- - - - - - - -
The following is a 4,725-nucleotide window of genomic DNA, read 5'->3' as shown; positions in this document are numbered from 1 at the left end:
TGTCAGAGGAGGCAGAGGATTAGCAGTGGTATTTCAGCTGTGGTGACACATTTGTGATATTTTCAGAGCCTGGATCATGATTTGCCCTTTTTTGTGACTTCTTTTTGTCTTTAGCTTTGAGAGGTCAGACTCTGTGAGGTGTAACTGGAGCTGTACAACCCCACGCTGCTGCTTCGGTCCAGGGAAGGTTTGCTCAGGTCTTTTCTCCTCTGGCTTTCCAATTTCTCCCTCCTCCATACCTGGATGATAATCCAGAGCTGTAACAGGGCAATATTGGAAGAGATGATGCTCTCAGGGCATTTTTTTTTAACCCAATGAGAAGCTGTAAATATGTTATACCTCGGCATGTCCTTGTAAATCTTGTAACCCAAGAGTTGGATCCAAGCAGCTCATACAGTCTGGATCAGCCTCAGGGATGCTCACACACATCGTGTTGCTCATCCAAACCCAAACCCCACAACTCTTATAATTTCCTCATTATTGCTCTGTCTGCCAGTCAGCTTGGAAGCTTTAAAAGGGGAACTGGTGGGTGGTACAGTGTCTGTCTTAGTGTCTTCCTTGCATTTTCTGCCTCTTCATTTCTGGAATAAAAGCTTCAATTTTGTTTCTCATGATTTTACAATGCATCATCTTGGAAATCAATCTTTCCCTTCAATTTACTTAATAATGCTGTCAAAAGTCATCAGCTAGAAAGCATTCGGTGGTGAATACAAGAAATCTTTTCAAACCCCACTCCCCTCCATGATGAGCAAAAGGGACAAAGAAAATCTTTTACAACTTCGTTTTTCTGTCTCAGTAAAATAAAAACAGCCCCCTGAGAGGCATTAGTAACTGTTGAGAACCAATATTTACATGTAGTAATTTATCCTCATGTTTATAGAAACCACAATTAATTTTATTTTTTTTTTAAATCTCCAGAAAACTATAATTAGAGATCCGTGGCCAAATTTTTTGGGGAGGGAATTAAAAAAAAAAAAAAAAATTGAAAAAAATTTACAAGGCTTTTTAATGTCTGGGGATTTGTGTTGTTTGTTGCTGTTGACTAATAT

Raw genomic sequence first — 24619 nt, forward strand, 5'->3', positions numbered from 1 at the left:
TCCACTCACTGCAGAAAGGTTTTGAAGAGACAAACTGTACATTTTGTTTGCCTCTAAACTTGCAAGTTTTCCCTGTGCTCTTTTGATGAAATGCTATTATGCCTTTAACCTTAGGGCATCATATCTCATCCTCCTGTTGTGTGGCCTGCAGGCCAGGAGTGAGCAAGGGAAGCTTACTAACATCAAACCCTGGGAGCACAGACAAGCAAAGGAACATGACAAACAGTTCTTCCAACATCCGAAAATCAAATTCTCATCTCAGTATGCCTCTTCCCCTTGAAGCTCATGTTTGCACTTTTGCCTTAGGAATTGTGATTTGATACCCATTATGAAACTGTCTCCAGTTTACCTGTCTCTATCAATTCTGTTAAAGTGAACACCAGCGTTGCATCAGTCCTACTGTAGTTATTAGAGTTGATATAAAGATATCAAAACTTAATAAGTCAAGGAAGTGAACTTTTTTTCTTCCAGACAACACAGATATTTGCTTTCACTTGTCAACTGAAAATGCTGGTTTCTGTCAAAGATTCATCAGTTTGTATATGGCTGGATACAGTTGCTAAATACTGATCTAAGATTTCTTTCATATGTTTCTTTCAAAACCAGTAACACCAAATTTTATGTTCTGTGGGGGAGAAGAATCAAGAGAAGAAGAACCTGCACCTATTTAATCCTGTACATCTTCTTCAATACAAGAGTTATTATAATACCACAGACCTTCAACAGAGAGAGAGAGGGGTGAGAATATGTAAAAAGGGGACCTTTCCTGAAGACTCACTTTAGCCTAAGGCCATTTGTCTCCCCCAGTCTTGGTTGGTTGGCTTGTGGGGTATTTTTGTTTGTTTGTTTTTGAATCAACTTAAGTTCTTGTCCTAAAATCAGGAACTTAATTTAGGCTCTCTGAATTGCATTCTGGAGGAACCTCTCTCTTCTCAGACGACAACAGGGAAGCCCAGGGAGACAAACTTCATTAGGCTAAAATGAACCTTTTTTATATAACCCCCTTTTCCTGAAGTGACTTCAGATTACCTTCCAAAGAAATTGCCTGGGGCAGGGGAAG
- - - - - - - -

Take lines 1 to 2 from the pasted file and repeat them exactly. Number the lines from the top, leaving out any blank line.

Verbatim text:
The following is a 4,725-nucleotide window of genomic DNA, read 5'->3' as shown; positions in this document are numbered from 1 at the left end:
TGTCAGAGGAGGCAGAGGATTAGCAGTGGTATTTCAGCTGTGGTGACACATTTGTGATATTTTCAGAGCCTGGATCATGATTTGCCCTTTTTTGTGACTTCTTTTTGTCTTTAGCTTTGAGAGGTCAGACTCTGTGAGGTGTAACTGGAGCTGTACAACCCCACGCTGCTGCTTCGGTCCAGGGAAGGTTTGCTCAGGTCTTTTCTCCTCTGGCTTTCCAATTTCTCCCTCCTCCATACCTGGATGATAATCCAGAGCTGTAACAGGGCAATATTGGAAGAGATGATGCTCTCAGGGCATTTTTTTTTAACCCAATGAGAAGCTGTAAATATGTTATACCTCGGCATGTCCTTGTAAATCTTGTAACCCAAGAGTTGGATCCAAGCAGCTCATACAGTCTGGATCAGCCTCAGGGATGCTCACACACATCGTGTTGCTCATCCAAACCCAAACCCCACAACTCTTATAATTTCCTCATTATTGCTCTGTCTGCCAGTCAGCTTGGAAGCTTTAAAAGGGGAACTGGTGGGTGGTACAGTGTCTGTCTTAGTGTCTTCCTTGCATTTTCTGCCTCTTCATTTCTGGAATAAAAGCTTCAATTTTGTTTCTCATGATTTTACAATGCATCATCTTGGAAATCAATCTTTCCCTTCAATTTACTTAATAATGCTGTCAAAAGTCATCAGCTAGAAAGCATTCGGTGGTGAATACAAGAAATCTTTTCAAACCCCACTCCCCTCCATGATGAGCAAAAGGGACAAAGAAAATCTTTTACAACTTCGTTTTTCTGTCTCAGTAAAATAAAAACAGCCCCCTGAGAGGCATTAGTAACTGTTGAGAACCAATATTTACATGTAGTAATTTATCCTCATGTTTATAGAAACCACAATTAATTTTATTTTTTTTTTAAATCTCCAGAAAACTATAATTAGAGATCCGTGGCCAAATTTTTTGGGGAGGGAATTAAAAAAAAAAAAAAAAATTGAAAAAAATTTACAAGGCTTTTTAATGTCTGGGGATTTGTGTTGTTTGTTGCTGTTGACTAATAT